A lot of this can be addressed when board members are interviewing candidates. Regardless of how much time someone has already been a CEO or ED, how comfortable are they sitting down with a funder and making an ask? What does leadership look like to them? Board members can be inspiring to non-profit leaders. Their direction, love of the mission, and knowledge of the non-profit can be a huge benefit. On the other hand, there are board members who sit on half a dozen boards. How much time and energy is your non-profit actually getting?

This type of Executive Director is out there, believe me. The reason I am writing this post is because I don't think  there are enough of them out there.

Our amazing missions and those we serve depend on incredible leadership.

Thank you for reading!

Wednesday, February 19, 2014


In a casual check-in with one of my co-workers, she told me that we had raised $86.00 from eBay sales the prior month.


For many of you reading this, there may be no cause to celebrate. Indeed, many people might have chosen to not read this post because of such a low number in the title.

A couple of months ago we began selling items on eBay. We also began the process of letting our donors, volunteers and supporters know that they could donate to Urban Peak from items they sell on eBay.

Our first month we received a direct deposit of $1.26.

Now we are up to $86.00. And that is only from what supporters have sold online. With no effort on our part. Sellers on eBay can choose to donate anywhere from 10% to 100% of the sale to a non-profit.

This is huge to me.

This is how an entire new way of fundraising begins.

This is what the creation of a new budget line item looks like.


Of course we are late onto the eBay bus. But we are super excited and cannot wait to see what happens. Not only do we get the opportunity to raise money in support of our mission serving youth who are experiencing homelessness, yet imagine the brand visibility we get when folks are buying and selling on eBay.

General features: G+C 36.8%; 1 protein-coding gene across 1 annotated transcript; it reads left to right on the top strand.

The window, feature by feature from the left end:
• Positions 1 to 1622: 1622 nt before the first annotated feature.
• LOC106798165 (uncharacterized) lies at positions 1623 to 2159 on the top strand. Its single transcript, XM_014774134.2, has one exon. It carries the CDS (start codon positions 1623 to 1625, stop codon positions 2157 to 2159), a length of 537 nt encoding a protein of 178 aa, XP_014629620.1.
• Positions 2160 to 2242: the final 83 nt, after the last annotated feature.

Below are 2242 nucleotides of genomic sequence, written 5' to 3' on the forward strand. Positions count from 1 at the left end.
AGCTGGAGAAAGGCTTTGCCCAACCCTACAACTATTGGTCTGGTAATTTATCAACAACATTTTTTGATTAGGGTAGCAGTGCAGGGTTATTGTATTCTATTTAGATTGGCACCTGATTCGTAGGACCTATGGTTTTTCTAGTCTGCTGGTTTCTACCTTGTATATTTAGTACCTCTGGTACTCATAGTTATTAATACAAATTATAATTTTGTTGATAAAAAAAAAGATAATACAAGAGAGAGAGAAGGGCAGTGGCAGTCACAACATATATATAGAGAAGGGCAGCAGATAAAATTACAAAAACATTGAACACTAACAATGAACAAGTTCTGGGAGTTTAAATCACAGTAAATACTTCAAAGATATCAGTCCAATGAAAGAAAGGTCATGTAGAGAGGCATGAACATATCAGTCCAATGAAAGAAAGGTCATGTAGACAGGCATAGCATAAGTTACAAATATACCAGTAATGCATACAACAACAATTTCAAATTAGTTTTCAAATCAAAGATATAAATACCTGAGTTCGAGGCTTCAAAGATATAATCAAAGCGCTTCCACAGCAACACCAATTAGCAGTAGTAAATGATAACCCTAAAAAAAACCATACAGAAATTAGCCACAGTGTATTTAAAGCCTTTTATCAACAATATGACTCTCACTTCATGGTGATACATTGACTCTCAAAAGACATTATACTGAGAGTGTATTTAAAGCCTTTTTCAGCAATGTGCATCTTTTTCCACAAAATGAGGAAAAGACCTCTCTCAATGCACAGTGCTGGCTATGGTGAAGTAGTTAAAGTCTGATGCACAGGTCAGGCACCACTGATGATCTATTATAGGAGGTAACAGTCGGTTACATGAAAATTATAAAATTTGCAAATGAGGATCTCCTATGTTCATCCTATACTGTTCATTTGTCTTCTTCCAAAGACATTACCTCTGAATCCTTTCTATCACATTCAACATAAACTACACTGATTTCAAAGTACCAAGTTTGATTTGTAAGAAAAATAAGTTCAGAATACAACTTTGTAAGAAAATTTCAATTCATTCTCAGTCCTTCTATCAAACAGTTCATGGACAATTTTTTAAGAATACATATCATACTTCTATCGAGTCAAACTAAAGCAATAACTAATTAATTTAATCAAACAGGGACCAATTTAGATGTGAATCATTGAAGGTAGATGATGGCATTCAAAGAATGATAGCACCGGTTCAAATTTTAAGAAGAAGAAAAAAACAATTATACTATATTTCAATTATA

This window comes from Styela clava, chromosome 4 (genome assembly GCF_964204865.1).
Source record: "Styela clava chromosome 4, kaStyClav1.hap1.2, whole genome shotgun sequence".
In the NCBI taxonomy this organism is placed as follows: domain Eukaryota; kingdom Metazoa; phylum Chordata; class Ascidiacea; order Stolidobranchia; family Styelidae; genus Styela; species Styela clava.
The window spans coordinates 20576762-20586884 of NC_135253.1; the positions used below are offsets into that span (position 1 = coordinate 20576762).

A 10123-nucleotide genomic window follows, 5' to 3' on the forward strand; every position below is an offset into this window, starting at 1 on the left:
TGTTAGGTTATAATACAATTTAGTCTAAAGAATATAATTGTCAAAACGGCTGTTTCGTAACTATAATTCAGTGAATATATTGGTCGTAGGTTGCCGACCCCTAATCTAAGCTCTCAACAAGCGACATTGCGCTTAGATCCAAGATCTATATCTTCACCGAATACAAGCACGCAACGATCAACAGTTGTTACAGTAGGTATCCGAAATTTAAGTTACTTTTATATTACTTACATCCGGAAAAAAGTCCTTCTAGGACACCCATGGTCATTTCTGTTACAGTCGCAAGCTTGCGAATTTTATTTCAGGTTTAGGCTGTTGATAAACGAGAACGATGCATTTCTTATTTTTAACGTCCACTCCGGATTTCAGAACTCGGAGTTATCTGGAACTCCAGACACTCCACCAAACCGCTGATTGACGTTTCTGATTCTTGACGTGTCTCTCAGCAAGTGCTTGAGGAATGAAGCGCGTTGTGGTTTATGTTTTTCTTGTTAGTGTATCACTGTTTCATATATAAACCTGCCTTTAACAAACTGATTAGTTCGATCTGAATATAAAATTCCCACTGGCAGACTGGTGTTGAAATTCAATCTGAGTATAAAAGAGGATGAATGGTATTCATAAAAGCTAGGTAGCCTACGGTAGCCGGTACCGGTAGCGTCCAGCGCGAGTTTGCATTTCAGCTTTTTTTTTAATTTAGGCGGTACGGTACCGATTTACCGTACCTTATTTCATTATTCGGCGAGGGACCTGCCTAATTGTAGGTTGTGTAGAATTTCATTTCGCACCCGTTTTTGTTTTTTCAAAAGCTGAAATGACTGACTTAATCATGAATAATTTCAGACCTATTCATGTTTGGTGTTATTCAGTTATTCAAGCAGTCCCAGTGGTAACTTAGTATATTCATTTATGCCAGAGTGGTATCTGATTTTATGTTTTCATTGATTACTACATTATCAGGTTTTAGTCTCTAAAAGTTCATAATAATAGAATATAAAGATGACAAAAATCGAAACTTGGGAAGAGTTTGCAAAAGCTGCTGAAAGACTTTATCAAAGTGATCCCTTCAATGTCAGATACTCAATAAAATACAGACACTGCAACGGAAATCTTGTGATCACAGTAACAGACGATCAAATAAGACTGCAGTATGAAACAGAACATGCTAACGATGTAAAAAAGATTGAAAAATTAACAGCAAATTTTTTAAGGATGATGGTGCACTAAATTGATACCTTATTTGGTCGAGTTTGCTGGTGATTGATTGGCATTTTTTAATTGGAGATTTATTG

This is just the beginning.

With all of the time we spend on campaigns, donor cultivation, lapsed giving, planned giving, corporate giving and special events, there are still so many other options out there for us to look at and see if we can do something with them.

Sometimes it's fun to not really think or act outside of the box, but to simply act as if there is no box.

If you raise money on eBay for your organization I would love to hear from you. We are in the early stages, yet we all believe that we can go very far with this idea of raising money from the millions of people who sell and shop on eBay. Generosity is alive and well online and I want to be  apart of that.

Thanks for reading!

Wednesday, February 5, 2014

Using video for fundraising

I have been creating a  lot of videos lately in an effort to not only fundraise but to build stronger relationships with our donors.

Here's an example of one I did this morning:

I must admit that this morning I was sleepy and freezing cold but I think the message I was trying to get across is loud and clear.

I did this with my iPhone 5. It's simple and costs nothing.

I have made videos to ask for an urgently needed item, to make an ask for donations and to invite people to an event. I have also made videos to thank people as a group and specific videos for just one donor that I email then for a special thank you.

Imagine how your donor feels when they open their email and there is a video from you just for them to thank them for their donation!

I recently created a Vimeo account. We'll see how that goes. Our agency currently has a YouTube account and I highly recommend that!

Give it a try. Post it on your groups Facebook page and see what your supporters think. After a month or two of many videos, I asked our supporters what they thought about them and if they thought that I was doing too many. The feedback was a resounding "we love them and keep it up"!

Give video a try. You have nothing to lose!